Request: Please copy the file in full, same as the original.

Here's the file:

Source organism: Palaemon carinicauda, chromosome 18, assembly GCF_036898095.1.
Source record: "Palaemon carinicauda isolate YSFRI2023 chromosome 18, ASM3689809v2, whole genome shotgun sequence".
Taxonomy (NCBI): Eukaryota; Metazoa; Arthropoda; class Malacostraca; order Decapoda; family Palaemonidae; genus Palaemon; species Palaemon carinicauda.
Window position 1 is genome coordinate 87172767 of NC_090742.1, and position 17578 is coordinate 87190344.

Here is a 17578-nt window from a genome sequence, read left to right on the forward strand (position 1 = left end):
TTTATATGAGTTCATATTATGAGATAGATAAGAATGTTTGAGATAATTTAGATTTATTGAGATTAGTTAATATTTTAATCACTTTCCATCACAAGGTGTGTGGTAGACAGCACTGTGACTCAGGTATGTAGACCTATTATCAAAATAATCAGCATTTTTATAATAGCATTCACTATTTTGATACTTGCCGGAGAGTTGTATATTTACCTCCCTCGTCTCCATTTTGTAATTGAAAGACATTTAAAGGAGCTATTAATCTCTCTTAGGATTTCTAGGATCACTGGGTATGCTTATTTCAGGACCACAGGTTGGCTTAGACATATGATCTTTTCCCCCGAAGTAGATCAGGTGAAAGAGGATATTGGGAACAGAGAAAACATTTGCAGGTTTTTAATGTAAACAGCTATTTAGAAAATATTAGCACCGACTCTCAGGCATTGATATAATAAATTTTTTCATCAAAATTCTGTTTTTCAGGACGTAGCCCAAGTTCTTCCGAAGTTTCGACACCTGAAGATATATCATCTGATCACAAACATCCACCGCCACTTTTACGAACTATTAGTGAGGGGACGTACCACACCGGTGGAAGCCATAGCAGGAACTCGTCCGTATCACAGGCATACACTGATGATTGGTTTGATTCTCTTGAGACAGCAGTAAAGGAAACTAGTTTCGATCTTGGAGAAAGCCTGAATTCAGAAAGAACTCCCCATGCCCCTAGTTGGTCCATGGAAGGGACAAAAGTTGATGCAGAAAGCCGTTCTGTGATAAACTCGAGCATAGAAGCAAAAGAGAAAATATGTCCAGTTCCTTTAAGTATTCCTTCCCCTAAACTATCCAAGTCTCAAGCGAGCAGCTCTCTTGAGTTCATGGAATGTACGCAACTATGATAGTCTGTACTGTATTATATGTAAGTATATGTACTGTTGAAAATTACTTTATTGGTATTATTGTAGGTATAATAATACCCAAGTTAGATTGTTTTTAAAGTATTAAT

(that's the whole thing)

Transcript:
Source organism: Palaemon carinicauda, chromosome 18, assembly GCF_036898095.1.
Source record: "Palaemon carinicauda isolate YSFRI2023 chromosome 18, ASM3689809v2, whole genome shotgun sequence".
Taxonomy (NCBI): Eukaryota; Metazoa; Arthropoda; class Malacostraca; order Decapoda; family Palaemonidae; genus Palaemon; species Palaemon carinicauda.
Window position 1 is genome coordinate 87172767 of NC_090742.1, and position 17578 is coordinate 87190344.

Here is a 17578-nt window from a genome sequence, read left to right on the forward strand (position 1 = left end):
TTTATATGAGTTCATATTATGAGATAGATAAGAATGTTTGAGATAATTTAGATTTATTGAGATTAGTTAATATTTTAATCACTTTCCATCACAAGGTGTGTGGTAGACAGCACTGTGACTCAGGTATGTAGACCTATTATCAAAATAATCAGCATTTTTATAATAGCATTCACTATTTTGATACTTGCCGGAGAGTTGTATATTTACCTCCCTCGTCTCCATTTTGTAATTGAAAGACATTTAAAGGAGCTATTAATCTCTCTTAGGATTTCTAGGATCACTGGGTATGCTTATTTCAGGACCACAGGTTGGCTTAGACATATGATCTTTTCCCCCGAAGTAGATCAGGTGAAAGAGGATATTGGGAACAGAGAAAACATTTGCAGGTTTTTAATGTAAACAGCTATTTAGAAAATATTAGCACCGACTCTCAGGCATTGATATAATAAATTTTTTCATCAAAATTCTGTTTTTCAGGACGTAGCCCAAGTTCTTCCGAAGTTTCGACACCTGAAGATATATCATCTGATCACAAACATCCACCGCCACTTTTACGAACTATTAGTGAGGGGACGTACCACACCGGTGGAAGCCATAGCAGGAACTCGTCCGTATCACAGGCATACACTGATGATTGGTTTGATTCTCTTGAGACAGCAGTAAAGGAAACTAGTTTCGATCTTGGAGAAAGCCTGAATTCAGAAAGAACTCCCCATGCCCCTAGTTGGTCCATGGAAGGGACAAAAGTTGATGCAGAAAGCCGTTCTGTGATAAACTCGAGCATAGAAGCAAAAGAGAAAATATGTCCAGTTCCTTTAAGTATTCCTTCCCCTAAACTATCCAAGTCTCAAGCGAGCAGCTCTCTTGAGTTCATGGAATGTACGCAACTATGATAGTCTGTACTGTATTATATGTAAGTATATGTACTGTTGAAAATTACTTTATTGGTATTATTGTAGGTATAATAATACCCAAGTTAGATTGTTTTTAAAGTATTAAT